Dr Scarlett Gillespie

Post-doctoral Research Fellow

I joined the group as a research assistant following completion of my MRes and PhD at Imperial in 2014. I was excited to join the group due to the investigations in trauma induced coagulopathy (TIC). TIC is a phenomenon that is thought to underlie the inability of trauma patients to produce a sufficient blood clot to stop them bleeding after their initial injury. I am specifically interested in the role of a specific cell type, known as platelets and wish to learn more about how alteration in their function might contribute to the development of TIC.

My main roles with in the group include:

  • Conducting biomarker analysis on international ACITII samples
  • Assisting the recruitment of patients to ACITII
  • Supporting the clinical fellows in their various on-going research projects

I am also currently planning a study to investigate platelet function in trauma patients.

On top of my laboratory based roles within the group I am also been actively involved in organising and attending the trauma teams outreach projects. This has involved events for Big Bang Fairs, British Science Festival and Sevenoaks School Science week. On top of organising our participation in these on-going, established events I am currently putting together an event aimed at engaging local people in different aspects of trauma and its effects on those involved as well as the research we conduct and the science behind it.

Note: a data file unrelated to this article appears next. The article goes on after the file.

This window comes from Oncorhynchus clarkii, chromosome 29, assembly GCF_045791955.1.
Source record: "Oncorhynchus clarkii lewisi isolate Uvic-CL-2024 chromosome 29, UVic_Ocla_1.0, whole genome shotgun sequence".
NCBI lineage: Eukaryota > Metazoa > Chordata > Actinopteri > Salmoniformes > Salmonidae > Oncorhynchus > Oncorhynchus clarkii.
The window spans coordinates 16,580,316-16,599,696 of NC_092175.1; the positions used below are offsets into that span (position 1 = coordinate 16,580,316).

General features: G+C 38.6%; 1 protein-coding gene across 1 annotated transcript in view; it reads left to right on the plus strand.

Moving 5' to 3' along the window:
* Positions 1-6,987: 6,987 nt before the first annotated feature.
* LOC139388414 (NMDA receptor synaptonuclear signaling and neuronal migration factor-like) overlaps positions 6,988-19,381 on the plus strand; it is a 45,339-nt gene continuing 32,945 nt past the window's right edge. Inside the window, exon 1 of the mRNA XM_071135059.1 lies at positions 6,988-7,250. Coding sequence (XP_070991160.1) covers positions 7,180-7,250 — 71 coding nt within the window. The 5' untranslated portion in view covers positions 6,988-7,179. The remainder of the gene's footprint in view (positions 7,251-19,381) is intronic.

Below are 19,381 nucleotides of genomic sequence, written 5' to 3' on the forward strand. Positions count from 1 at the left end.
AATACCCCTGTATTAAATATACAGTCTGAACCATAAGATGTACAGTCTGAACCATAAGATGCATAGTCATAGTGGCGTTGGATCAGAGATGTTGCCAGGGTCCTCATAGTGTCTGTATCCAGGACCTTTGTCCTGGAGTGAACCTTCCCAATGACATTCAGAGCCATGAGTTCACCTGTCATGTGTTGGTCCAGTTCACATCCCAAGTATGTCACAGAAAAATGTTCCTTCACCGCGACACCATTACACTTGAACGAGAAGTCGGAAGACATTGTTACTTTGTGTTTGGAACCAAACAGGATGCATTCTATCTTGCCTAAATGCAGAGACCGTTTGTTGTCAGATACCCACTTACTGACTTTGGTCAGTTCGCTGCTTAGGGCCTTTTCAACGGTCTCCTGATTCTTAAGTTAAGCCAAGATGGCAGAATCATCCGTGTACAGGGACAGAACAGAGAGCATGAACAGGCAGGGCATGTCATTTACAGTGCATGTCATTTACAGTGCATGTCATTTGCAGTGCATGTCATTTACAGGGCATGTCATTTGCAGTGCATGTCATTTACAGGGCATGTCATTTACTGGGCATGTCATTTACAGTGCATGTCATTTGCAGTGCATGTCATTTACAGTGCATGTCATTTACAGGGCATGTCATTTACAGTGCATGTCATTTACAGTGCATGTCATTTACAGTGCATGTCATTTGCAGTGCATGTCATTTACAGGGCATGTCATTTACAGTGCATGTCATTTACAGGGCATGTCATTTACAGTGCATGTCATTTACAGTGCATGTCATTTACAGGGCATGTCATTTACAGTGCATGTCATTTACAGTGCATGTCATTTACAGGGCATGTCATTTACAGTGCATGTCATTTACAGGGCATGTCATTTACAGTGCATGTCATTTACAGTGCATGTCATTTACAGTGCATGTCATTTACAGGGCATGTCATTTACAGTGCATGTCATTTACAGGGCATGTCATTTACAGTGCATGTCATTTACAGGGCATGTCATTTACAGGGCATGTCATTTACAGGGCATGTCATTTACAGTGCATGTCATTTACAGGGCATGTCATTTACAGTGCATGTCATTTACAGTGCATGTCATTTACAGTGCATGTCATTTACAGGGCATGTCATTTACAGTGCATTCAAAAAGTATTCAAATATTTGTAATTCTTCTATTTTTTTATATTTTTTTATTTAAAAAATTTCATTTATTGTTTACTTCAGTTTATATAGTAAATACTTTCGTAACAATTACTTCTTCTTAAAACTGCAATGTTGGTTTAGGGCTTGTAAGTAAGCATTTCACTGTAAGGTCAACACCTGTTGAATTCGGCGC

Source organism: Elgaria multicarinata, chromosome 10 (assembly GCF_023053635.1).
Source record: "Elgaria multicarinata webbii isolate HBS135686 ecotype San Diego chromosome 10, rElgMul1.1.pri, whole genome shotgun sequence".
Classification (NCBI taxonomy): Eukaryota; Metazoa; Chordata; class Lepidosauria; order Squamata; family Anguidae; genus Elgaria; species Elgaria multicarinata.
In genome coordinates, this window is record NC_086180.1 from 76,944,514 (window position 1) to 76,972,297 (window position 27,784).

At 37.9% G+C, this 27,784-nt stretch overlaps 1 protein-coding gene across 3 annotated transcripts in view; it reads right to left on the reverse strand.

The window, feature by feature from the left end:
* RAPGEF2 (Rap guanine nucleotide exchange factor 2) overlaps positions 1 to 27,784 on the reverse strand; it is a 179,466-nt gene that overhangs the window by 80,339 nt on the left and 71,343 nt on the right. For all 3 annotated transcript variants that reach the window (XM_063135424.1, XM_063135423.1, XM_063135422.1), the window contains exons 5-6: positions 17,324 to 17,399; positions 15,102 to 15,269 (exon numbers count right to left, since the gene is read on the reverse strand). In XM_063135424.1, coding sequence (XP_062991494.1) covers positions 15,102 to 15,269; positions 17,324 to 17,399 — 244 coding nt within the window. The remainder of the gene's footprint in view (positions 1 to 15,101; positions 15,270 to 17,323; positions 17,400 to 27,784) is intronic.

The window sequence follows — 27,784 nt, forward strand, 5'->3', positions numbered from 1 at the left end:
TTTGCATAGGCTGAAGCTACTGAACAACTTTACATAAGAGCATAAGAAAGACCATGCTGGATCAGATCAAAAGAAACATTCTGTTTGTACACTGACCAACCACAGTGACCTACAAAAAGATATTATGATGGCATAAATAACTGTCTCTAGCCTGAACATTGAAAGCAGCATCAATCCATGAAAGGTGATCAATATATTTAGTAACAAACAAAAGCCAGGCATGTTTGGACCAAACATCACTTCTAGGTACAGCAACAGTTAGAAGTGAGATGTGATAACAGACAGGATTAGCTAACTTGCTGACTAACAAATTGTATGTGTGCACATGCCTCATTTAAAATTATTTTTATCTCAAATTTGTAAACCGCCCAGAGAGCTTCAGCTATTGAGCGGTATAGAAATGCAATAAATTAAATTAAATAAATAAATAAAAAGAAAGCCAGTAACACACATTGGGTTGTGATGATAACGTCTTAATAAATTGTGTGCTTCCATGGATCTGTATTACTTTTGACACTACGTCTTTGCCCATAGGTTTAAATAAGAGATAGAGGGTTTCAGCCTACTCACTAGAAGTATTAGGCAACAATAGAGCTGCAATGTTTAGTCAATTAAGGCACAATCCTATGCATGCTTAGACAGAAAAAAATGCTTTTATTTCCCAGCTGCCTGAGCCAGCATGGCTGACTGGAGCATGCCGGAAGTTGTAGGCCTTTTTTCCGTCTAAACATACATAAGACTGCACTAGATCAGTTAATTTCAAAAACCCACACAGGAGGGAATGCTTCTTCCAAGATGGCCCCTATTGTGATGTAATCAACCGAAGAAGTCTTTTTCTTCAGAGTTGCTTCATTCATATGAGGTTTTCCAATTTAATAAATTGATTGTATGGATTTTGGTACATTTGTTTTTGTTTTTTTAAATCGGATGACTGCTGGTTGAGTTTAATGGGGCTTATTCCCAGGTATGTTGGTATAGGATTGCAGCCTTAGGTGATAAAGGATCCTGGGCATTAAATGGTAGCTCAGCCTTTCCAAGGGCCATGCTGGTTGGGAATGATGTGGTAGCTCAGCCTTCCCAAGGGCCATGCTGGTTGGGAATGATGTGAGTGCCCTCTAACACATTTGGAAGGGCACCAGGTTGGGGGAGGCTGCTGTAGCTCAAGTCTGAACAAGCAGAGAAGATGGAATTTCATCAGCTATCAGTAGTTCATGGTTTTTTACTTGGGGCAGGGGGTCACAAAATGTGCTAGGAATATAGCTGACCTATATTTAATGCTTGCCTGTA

Awards

Schacter Award, BPS

Research interests

I have had an active role in studies to map the coagulatory profile of an international biobank of trauma patient plasma samples. The aim of this is to clarify alterations that may be linked to the coagulopathy known to occur in trauma patients.

I have also been involved in a similar study looking specifically at patients that go on to develop venous thromboembolism (VTE’s). This pathology represents a change in patients from a potentially initial hypocoagulatory state (low clot forming ability) to a hypercoagulatory state (over active clot formation); both of which represent medical problems for different reasons.

These studies both involve investigation into the coagulation system.

I am now currently putting together a new plan aimed at investigating how alteration in platelet function may underlie the pathology seen in TIC. Platelets are the main cell type involved in clot formation and they work together with the coagulation system to make blood clots. By investigating their function, we can develop a better-rounded picture of the physiological problems that may underlie TIC.

Contact

email: s.gillespie@qmul.ac.uk
Tel: +44 (0) 203 594 0731

Gillespie S, Gavins FNE, 2013; Phytochemicals: Countering risk factors and pathological responses associated with ischaemia reperfusion injury, Pharmacology & Therapeutics, Vol:138, ISSN:0163-7258, Pages:38-45

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